When an employee resigns, the existing employment relationship comes to an end. At that point, the employer is generally absolved of legal obligations except the duty to pay the employee during the resignation notice period, provided that the employee was not constructively dismissed. However, two recent Ontario Court of Appeal (“ONCA”) decisions demonstrate that what happens to the employment relationship upon resignation is not so clear cut. In Theberge-Lindsay v 3395022 Canada Inc (Kutcher Dentistry Professional Corporation) [Kutcher Dentistry], the ONCA found that a resignation during the course of employment did break the employment relationship, which re-set the clock on length of service for the purposes of determining common law reasonable notice of termination. Alternatively, in Ariss v NORR Limited Architects & Engineers [NORR Limited], the ONCA found that a resignation did not break the employment relationship and re-set the clock on length of service. These decisions demonstrate that employers need to be cautious when dealing with employees who resign at some point during the employment relationship but subsequently remain with or re-join the organization.
Kutcher Dentistry and NORR Limited involve generally similar fact situations that led to opposite findings. Kutcher Dentistry involved a dental hygienist, Ms. Theberge-Lindsay, who worked in Dr. Kutcher’s dental practice from 1993 to 2012. During that period, the dental practice was restructured several times in various ways to minimize income taxes and split income, and Ms. Theberge-Lindsay was required to sign a series of employment agreements to remain employed by the practice. In 2005, Ms. Theberge-Lindsay resigned from her employment to move to a new city to live with her fiancée, providing Dr. Kutcher with roughly three (3) months of notice. Before the end of the three (3) month resignation notice period, Ms. Theberge-Lindsay ended her engagement and cancelled her move. Ms. Theberge-Lindsay informed Dr. Kutcher that she wanted to continue working at Kutcher Dentistry Professional Corporation (“Kutcher Dentistry”), and rescinded her resignation. Dr. Kutcher asked Ms. Theberge-Lindsay to sign a new employment agreement in order to be re-hired, which she did. Ms. Theberge-Lindsay continued to work at Kutcher Dentistry from 2005 to 2012, when she was dismissed without cause. Ms. Theberge-Lindsay thereafter brought an action for wrongful dismissal against Kutcher Dentistry.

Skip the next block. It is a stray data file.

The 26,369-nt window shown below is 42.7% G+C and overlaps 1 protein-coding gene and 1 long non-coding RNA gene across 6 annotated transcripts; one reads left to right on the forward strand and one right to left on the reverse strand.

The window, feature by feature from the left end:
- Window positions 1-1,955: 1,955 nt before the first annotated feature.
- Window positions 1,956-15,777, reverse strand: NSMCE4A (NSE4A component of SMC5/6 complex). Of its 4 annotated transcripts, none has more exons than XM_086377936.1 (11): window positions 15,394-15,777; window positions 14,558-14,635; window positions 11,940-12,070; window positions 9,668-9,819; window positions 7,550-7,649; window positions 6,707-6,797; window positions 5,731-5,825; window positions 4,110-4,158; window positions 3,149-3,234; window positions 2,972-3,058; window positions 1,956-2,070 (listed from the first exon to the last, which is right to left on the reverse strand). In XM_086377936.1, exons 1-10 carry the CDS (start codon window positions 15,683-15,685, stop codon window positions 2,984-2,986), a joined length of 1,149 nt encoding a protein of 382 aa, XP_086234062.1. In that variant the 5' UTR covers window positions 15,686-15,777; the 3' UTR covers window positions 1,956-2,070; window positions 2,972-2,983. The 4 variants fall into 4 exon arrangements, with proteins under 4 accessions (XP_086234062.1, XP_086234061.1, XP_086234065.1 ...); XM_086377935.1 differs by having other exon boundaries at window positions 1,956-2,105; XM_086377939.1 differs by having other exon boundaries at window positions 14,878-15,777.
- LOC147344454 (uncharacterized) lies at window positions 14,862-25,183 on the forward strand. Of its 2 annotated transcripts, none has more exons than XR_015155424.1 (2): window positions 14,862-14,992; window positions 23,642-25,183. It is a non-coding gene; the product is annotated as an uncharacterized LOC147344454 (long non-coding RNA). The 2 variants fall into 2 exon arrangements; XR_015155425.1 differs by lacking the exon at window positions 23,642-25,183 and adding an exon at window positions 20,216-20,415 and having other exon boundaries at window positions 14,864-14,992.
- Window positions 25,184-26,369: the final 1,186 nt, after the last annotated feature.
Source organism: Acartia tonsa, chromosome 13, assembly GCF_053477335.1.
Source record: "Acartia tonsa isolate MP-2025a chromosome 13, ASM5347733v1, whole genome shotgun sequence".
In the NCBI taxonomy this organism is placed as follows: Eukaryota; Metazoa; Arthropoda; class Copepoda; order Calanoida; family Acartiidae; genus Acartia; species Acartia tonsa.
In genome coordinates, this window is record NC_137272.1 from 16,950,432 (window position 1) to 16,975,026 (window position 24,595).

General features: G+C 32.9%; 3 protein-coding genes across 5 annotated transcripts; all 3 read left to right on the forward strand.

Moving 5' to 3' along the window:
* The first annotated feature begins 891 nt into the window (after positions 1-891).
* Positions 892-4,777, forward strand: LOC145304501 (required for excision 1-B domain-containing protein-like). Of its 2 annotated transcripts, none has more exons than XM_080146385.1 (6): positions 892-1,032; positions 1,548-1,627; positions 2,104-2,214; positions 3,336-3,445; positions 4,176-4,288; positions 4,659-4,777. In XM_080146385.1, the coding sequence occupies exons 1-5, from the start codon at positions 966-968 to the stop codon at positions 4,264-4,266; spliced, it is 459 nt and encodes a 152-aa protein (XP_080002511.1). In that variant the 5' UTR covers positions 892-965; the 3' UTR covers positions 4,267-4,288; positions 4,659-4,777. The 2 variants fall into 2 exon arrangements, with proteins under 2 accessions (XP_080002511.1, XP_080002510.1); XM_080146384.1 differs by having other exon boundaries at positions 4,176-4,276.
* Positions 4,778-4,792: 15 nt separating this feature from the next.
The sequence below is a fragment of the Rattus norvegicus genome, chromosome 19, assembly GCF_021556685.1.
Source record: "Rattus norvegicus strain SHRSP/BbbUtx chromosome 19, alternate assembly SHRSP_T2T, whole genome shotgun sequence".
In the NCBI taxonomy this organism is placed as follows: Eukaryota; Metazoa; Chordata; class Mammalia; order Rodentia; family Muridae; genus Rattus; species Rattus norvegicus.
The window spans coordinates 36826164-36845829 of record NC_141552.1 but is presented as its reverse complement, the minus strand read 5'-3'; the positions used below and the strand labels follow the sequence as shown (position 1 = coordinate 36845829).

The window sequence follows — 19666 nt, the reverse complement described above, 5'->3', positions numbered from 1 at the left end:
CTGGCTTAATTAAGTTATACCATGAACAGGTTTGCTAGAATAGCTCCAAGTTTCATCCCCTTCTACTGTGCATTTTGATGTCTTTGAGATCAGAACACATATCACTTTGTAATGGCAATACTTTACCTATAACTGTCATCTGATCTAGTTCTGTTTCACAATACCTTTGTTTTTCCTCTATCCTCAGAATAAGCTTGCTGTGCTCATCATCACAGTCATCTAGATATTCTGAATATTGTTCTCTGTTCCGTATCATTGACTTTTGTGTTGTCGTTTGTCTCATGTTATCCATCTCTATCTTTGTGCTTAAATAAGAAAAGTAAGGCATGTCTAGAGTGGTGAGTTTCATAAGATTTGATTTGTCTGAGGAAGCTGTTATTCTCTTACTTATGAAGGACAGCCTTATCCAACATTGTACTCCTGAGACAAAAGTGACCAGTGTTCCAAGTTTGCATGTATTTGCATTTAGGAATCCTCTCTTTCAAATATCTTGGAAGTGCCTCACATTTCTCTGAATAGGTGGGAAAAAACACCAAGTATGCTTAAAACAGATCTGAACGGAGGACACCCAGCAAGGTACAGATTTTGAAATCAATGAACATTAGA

Given the 19-year employment relationship, the Trial Judge awarded Ms. Theberge-Lindsay 15 months’ reasonable notice on termination. The Trial Judge found that, because the employment relationship was never broken, none of the employment agreements that Ms. Theberge-Lindsay signed throughout her tenure were enforceable because she never received anything beyond continued employment in exchange for signing the agreements. On appeal, the ONCA determined that the 2005 agreement was enforceable because Ms. Theberge-Lindsay’s resignation had broken the chain of employment. Because Ms. Theberge-Lindsay had resigned, Kutcher Dentistry offered new employment in exchange for the 2005 employment agreement, which was enough to satisfy consideration requirements and to make the agreement enforceable. As such, Ms. Theberge-Lindsay was bound by the termination clause in the 2005 employment agreement, which limited her termination entitlements to the minimum entitlements prescribed by the Employment Standards Act [ESA]. Further, the ONCA measured Ms. Theberge-Lindsay’s entitlements from the 2005 re-hire date rather than the initial 1993 start date because of the break in employment caused by her 2005 resignation, which significantly reduced the amount that the employer had to pay.